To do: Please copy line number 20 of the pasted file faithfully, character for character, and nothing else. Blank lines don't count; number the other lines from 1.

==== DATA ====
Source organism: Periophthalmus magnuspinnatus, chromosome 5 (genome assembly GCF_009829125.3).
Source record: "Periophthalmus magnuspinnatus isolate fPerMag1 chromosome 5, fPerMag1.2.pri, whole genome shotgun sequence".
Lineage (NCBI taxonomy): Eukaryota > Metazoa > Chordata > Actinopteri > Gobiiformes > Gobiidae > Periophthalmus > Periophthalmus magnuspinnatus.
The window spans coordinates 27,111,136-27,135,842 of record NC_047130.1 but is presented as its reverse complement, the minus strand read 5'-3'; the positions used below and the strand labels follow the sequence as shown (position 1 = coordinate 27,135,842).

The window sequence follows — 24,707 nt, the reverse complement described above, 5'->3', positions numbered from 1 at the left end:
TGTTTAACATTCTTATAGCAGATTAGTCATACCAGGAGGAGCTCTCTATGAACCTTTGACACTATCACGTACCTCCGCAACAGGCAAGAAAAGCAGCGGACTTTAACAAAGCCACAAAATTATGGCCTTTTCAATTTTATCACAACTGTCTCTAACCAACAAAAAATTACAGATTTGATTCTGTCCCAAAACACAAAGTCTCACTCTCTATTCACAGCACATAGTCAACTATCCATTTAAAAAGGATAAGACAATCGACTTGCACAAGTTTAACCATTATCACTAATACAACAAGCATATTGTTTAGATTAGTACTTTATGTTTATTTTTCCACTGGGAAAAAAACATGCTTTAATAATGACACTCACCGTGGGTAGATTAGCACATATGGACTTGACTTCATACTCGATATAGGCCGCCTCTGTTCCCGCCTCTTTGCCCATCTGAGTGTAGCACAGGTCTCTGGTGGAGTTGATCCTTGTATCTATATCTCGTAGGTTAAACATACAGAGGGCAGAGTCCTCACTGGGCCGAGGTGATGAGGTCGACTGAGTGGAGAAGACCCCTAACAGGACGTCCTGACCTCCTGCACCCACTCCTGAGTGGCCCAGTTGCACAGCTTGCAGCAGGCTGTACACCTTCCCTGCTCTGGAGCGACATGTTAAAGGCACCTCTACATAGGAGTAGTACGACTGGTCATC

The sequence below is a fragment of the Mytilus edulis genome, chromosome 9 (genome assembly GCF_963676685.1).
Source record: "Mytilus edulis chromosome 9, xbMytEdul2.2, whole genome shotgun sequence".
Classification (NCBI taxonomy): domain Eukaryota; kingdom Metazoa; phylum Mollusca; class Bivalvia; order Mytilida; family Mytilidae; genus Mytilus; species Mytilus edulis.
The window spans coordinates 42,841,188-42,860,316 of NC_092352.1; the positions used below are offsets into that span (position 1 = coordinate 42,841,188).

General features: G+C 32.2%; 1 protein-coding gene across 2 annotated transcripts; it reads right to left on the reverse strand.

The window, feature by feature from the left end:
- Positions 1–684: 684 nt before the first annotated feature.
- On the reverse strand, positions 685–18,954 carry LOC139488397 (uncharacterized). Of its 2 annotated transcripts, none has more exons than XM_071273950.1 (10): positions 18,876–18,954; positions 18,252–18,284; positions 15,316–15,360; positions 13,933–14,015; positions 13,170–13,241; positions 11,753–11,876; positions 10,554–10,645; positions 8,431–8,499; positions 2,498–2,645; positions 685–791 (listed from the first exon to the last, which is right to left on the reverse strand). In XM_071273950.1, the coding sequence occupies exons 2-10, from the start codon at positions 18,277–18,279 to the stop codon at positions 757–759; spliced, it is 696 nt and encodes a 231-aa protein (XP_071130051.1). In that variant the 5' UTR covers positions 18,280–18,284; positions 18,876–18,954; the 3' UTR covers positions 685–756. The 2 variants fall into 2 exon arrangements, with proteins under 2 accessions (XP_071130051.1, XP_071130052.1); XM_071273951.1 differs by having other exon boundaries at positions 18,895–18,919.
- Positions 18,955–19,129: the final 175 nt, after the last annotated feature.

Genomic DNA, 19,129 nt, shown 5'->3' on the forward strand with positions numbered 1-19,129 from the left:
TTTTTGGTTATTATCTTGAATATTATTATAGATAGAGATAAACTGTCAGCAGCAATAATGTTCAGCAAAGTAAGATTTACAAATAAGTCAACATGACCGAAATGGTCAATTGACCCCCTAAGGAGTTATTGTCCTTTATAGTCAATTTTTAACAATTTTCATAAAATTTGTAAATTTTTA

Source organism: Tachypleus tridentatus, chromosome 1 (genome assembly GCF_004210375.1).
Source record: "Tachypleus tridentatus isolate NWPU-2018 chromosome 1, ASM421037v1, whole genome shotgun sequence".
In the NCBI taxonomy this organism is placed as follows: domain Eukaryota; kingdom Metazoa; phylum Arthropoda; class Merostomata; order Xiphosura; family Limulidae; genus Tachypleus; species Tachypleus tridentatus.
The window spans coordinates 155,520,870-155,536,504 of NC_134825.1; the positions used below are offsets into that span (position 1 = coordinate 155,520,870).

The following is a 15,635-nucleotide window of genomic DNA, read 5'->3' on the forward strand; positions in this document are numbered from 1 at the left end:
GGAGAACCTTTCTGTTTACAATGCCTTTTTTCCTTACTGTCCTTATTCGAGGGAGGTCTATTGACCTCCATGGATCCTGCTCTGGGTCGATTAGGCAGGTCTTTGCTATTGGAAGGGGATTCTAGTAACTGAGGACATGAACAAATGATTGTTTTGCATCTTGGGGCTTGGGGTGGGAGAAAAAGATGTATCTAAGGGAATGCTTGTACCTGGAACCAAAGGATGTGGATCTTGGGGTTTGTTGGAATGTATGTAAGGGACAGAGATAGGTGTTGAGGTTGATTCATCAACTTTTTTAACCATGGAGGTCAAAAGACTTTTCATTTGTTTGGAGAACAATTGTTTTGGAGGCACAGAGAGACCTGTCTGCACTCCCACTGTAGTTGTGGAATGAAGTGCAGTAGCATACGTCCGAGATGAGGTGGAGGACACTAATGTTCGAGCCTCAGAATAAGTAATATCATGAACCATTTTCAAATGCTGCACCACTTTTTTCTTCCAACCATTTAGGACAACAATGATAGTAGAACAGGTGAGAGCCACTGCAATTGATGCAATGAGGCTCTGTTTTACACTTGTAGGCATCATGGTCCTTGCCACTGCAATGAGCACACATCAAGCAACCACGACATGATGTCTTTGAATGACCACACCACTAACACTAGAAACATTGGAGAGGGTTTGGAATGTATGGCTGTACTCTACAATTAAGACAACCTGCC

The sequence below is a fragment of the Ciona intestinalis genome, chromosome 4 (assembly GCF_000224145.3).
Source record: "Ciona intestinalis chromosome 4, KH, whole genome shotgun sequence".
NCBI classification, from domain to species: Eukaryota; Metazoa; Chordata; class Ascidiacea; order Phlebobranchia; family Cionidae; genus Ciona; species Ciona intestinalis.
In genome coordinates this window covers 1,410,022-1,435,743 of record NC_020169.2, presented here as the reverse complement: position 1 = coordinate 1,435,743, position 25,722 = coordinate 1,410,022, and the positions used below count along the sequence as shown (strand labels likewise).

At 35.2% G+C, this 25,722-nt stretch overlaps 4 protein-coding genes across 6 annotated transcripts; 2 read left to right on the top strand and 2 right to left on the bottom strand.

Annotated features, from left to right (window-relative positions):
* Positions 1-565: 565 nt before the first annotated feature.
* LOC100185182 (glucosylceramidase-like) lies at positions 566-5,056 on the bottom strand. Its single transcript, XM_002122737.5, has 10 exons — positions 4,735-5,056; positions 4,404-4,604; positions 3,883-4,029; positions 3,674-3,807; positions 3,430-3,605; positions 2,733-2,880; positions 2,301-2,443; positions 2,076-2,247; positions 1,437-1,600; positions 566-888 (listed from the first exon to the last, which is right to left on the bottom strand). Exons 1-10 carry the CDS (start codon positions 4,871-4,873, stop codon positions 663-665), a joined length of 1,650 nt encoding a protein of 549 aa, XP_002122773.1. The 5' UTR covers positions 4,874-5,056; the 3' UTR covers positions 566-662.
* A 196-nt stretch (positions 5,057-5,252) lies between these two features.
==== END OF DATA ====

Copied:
In the NCBI taxonomy this organism is placed as follows: domain Eukaryota; kingdom Metazoa; phylum Arthropoda; class Merostomata; order Xiphosura; family Limulidae; genus Tachypleus; species Tachypleus tridentatus.